How not to overthrow a dictatorship, if you give a damn about the people you're supposedly helping:
In early 2009, a U.S. government contractor sent a Serbian music promoter to Cuba with these covert marching orders: Recruit one of Havana's most notorious rappers to spark a youth movement against the government.
In communist Cuba, it was a project that could have landed Rajko Bozic in jail. So when he made his pitch to team up with hip hop artist Aldo Rodriguez, Bozic left out the part about his true intentions—or that he was working for the U.S. Agency for International Development….
Documents show USAID repeatedly put innocent Cubans and its own operatives in jeopardy despite warning signs. Authorities detained or interrogated musicians or USAID operatives at least six times, often confiscating their computers and thumb drives, which in some cases contained material linking them to USAID.
Instead of sparking a democratic revolution, it compromised an authentic source of protest that had produced some of the hardest-hitting grassroots criticism since Fidel Castro took power in 1959, an AP investigation found.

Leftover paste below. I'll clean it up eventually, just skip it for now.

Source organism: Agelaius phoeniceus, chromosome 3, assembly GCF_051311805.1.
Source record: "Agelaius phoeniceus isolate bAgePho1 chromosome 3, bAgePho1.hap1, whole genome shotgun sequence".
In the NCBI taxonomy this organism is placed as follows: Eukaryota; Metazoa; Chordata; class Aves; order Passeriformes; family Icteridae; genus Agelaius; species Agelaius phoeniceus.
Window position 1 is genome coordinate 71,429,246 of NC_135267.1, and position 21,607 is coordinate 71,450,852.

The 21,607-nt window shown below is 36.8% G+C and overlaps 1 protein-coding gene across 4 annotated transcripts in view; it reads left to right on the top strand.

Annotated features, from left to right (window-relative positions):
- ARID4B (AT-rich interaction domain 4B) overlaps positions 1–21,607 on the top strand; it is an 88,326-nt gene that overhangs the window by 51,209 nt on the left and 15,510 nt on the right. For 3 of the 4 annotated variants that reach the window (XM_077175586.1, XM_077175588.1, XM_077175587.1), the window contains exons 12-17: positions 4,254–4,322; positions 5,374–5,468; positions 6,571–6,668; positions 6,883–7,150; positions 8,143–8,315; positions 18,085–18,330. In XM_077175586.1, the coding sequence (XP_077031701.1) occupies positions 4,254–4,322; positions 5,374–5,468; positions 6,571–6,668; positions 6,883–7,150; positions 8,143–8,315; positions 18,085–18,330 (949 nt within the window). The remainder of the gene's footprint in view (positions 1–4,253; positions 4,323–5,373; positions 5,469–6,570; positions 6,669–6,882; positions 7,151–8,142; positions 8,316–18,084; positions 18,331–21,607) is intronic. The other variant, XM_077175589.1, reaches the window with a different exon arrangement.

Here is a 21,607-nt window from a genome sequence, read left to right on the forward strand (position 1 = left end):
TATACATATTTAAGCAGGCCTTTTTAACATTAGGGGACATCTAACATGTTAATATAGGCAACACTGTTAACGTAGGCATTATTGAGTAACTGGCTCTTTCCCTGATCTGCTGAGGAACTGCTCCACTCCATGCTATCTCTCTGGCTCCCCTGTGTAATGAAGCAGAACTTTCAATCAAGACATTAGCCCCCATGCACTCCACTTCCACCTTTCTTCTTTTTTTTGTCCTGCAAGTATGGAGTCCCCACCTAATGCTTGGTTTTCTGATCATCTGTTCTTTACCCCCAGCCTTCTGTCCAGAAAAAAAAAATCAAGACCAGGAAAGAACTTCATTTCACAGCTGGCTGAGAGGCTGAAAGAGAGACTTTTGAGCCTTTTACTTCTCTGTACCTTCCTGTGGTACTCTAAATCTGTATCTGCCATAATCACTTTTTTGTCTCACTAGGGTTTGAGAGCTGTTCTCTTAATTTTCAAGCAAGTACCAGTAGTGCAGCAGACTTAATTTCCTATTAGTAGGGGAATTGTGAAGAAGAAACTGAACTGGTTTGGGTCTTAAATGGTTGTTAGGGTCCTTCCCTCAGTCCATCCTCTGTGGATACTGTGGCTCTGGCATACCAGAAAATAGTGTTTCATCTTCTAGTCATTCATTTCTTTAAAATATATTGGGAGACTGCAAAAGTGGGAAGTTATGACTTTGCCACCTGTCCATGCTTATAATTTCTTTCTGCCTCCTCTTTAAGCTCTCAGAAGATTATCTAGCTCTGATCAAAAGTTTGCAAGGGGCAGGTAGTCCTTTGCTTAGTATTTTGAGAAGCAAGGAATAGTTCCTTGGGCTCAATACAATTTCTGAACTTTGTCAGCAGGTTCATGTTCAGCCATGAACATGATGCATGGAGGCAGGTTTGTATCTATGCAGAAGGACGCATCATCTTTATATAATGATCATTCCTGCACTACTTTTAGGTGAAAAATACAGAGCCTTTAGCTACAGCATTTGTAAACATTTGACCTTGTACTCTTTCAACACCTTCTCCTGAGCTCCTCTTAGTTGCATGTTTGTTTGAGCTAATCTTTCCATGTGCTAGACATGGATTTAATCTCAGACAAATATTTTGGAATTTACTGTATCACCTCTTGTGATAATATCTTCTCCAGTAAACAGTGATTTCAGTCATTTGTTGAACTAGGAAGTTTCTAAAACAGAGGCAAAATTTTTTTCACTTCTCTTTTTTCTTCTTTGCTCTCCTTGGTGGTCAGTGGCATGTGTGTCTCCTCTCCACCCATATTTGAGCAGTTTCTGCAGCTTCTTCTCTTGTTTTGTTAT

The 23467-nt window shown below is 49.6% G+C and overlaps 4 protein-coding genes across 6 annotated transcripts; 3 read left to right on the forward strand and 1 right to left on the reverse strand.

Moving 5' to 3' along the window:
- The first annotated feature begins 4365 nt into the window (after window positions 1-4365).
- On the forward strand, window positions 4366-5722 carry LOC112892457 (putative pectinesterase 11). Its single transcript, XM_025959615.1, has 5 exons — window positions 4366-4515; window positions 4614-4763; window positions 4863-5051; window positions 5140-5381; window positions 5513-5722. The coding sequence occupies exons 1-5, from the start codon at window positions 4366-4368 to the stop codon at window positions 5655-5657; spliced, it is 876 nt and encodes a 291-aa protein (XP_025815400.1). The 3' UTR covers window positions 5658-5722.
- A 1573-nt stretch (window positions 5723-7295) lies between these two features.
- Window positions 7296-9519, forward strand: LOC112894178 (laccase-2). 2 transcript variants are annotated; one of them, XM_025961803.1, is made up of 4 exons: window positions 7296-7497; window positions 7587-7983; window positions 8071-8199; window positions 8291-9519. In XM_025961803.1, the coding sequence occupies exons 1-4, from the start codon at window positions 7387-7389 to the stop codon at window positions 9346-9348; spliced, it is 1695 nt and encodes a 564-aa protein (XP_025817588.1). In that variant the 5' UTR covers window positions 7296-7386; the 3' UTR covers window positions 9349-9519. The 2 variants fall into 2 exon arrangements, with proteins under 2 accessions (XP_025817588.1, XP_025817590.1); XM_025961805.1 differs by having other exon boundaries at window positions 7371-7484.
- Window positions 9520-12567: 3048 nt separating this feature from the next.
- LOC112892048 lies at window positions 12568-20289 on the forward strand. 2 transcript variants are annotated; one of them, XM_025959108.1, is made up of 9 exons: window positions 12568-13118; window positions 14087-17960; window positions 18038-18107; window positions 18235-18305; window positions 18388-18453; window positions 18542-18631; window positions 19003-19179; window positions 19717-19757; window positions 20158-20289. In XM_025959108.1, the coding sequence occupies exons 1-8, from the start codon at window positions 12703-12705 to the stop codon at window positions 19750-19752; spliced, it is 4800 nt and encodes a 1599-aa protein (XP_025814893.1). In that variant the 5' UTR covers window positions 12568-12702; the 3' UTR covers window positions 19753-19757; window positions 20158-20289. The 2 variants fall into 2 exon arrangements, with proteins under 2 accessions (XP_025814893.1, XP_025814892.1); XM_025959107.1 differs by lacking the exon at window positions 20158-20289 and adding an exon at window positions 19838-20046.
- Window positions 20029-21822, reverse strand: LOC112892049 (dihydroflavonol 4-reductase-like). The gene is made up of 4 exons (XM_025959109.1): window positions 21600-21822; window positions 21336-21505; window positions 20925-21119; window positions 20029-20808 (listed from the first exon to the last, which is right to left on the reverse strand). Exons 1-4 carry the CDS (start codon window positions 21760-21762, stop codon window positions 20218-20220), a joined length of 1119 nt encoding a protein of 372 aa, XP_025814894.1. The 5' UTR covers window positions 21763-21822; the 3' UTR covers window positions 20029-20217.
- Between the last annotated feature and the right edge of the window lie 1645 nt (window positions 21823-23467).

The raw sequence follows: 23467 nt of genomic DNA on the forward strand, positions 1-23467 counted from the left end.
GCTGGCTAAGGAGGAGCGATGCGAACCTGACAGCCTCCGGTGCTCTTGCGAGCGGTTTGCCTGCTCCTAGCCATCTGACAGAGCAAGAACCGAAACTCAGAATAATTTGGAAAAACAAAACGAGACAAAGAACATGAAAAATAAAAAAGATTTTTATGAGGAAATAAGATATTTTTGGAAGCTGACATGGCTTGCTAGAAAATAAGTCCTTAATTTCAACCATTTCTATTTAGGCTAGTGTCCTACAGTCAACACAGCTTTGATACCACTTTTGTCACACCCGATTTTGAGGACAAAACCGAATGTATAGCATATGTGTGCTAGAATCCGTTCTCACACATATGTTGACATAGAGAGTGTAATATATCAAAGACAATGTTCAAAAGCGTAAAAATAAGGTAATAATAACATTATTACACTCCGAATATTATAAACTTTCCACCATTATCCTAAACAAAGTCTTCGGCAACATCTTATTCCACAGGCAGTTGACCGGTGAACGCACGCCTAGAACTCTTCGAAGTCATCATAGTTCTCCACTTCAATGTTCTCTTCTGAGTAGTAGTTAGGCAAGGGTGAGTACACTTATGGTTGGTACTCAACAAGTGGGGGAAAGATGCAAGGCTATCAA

That's from the Associated Press's latest story about Washington's efforts to spark a people-power revolt in Cuba. Like the AP's previous reports on the subject, it's an object lesson in how outside "help" can cripple rather than strengthen a dissident cause.
For more on Washington's poorly conceived activities in Cuba, go here. For more on rebellious Cuban music, go here. And just to show that these issues are not new, here's an 11-year-old AP dispatch about USAID's activities on the island, in which "some veteran activists say the money only gives Fidel Castro's government ammunition to persecute dissidents, such as the 75 sentenced in recent days for allegedly conspiring with the United States."